Literary Influences in Italy

Posted: September 10th, 2014 | Author: | Filed under: ATW Updates | No Comments »

As someone who actively enjoys both reading and writing, I find a particular delight in visiting literary spaces whenever I can. Italy offers many places for a book nerd like me to enjoy, ranging from Dante in the 13th century to Keats in the early 19th century.

Rome: The Romantic Poets

Many writers, through the years, have made their home in Rome. During the Romantic era, the Percy and Mary Shelley spent the mornings wandering around the streets and exploring the nearby countryside before withdrawing in the evenings to write (which sounds like bliss to me). They became good friends with John Keats and Lord Byron, along with a large number of other creatives working at that time.

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We’re Back!

Posted: September 8th, 2014 | Author: | Filed under: News | No Comments »


All right. You can’t see me, but I’m hanging my head. I haven’t updated in a long time, even with all your support and encouragement. So long, in fact, that we’ve actually returned all the way home! Don’t despair (if you are), because I’ve settled back into our life here which gives me a little more time to organize my thoughts (and pictures!). I do want to resume posting, more for myself as a way to capture these fleeting memories before time takes its toll. So, I’ll still be making my way slowly through our trip, albeit in a more contemplative rather than immediate sense. Also, I’d like to open up this website as more of a general travel site with a focus on young married couples with an interest in offbeat topics (so, essentially, the type of people we are now). Thanks so much for your patience, my few loyal readers. I hope you’ll keep hanging around while I get everything a bit more organized.

Traveling from Split to Rome

Posted: May 24th, 2014 | Author: | Filed under: Uncategorized | No Comments »

Of course a plane is the easiest way to get from one city to another, these days.  However, we wanted to experience something new and a ferry certainly fit the bill.  Regular ferries depart from Split, heading to Ancona, Italy.  We booked through Jadrolinija online, which included a small private room for the night. 


The day we were set to depart was a Sunday, and apparently everything is closed that day.  The landlord was kind enough to let us relax in the apartment long past check-out, and then around 5pm, we dragged our luggage to the dock where the ferry floated.  We passed through the main facility, showed them our ticket confirmation and received boarding passes in return.  Customs consisted of two narrow glass booths set to each side of the back exit.  A cursory check and we were free to board.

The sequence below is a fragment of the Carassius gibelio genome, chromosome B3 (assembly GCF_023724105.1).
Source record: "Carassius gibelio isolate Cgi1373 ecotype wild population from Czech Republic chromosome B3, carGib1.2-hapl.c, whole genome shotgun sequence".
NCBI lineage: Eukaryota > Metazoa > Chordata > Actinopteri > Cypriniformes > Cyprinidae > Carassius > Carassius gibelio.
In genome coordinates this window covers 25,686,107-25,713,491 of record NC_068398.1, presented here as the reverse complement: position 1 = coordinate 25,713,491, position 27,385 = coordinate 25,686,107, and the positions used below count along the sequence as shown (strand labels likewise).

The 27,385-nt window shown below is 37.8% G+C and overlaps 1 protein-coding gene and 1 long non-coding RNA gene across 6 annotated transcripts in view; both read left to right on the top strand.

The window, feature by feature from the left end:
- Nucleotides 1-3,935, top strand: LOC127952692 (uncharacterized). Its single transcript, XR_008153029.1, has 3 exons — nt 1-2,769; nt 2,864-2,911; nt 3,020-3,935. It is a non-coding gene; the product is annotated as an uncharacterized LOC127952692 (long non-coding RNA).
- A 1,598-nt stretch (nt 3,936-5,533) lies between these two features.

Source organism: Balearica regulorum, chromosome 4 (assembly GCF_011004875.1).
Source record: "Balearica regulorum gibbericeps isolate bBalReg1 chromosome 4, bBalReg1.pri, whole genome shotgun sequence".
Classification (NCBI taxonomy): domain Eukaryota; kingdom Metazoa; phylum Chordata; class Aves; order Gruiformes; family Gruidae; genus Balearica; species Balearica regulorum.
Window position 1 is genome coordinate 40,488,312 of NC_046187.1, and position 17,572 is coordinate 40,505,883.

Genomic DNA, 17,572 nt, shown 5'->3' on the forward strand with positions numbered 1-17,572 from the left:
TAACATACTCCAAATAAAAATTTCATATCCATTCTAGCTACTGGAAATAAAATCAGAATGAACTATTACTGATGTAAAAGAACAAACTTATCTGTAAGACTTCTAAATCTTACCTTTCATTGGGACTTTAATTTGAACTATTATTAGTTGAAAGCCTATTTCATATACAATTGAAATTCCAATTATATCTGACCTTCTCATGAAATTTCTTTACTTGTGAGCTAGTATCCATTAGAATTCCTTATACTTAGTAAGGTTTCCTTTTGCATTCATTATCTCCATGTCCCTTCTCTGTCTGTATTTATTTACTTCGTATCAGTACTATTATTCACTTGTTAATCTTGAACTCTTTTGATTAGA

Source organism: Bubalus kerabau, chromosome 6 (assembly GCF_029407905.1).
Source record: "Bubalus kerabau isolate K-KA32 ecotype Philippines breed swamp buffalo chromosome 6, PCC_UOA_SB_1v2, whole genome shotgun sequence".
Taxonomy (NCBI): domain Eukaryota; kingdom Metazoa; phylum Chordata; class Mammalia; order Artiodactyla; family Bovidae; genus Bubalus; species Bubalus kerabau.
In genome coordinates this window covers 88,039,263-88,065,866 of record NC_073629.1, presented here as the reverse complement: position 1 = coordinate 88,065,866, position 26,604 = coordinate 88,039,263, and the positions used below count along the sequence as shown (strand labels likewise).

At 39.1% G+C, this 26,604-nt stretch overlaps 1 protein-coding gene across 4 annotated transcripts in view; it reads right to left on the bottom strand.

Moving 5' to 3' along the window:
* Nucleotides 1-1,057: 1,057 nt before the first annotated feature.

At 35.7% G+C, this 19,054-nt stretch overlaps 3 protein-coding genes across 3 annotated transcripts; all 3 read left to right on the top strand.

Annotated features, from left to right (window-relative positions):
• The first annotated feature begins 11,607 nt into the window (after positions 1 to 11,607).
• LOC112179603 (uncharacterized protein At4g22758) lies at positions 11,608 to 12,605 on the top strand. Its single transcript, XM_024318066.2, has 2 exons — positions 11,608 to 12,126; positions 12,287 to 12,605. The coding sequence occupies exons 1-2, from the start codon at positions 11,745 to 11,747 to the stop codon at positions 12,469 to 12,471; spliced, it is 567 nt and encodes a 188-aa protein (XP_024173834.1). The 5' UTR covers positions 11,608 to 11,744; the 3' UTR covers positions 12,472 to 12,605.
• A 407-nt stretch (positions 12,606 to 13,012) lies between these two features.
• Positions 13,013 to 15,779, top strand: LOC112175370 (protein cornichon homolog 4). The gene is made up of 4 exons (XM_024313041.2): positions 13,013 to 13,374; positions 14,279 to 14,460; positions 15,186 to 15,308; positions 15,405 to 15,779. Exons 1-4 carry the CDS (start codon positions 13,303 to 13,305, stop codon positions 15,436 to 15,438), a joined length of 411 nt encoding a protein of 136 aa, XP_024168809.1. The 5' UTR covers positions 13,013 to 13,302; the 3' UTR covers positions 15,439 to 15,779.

We made our way to the open maw of the ferry.  After a few minutes of helpless wandering among the cars being loaded, one of the workers took pity on us and directed us to the right door that led to the reception area.  We received meal vouchers and a plastic punchcard as our key that looked like a more durable version of early computer programming punchcards.  Since we paid for the least-expensive private room, we descended into the bowels of the ship, metal doors lining the hallway.  Our door opened up into one of the smallest private rooms we’d ever had the privilege of sharing.  Two narrow bunks connected by a metal ladder on one side, a small sink and shelf on the other, and a passageway just wide enough for one person running through the middle.  Neither of us could move past each other at the same time and there was a great deal of head-bumping as we settled ourselves in.  On cue, the rumbling grew in power, and we felt the boat begin rocking as we settled into open water. 


I tried to do some freehand writing (no internet), but soon became overcome with nausea, so instead I turned in early, setting the alarm for our early 6am breakfast.  However, when I awoke, the nausea came back full force, which was surprising since I’d never had a problem with seasickness before.  Perhaps it was the lack of windows, or sleep deprivation, or any number of other factors, but my greatest disappointment was the fact that I was unable to enjoy our free breakfast buffet.  Rick downed his full plate with gusto while I barely managed a few pieces of ham and cheese before I laid my head on the table in misery.  Good thing we soon arrived in port.  As soon as I stepped back onto dry land, my nausea whisked itself away. 


Customs, again, was a quick straightforward affair and soon we stood in a random parking lot in early-morning Ancona with a light misty drizzle falling down on us.  I knew we had to take a bus to the train station but had absolutely no idea where that bus station was.  A couple of nice people in reflective vests directed us in the general direction, and somehow, we muddled our way onto the correct bus.  I walked over to the bus driver when we boarded, money in hand, but he paid no attention to me, and was, in fact, completely blocked off from me in a plexiglass enclosure.  How were we to pay for bus tickets then?  There was only one other passenger on the bus, a pretty girl with long dark hair, and I staggered my way on the moving bus in her direction.  “How do you pay for the bus tickets?” I asked.  She shook her head.  I mimed a rectangle, held up some money, and pointed at the bus driver.  She shook her head again.  I looked at Rick.  He shrugged, so I sat beside him until we reached the train station.  “I think the bus driver was nice enough to let us get on without paying,” he said later.  I still have no idea how much that bus ride was supposed to be or how I was supposed to pay for a bus ticket.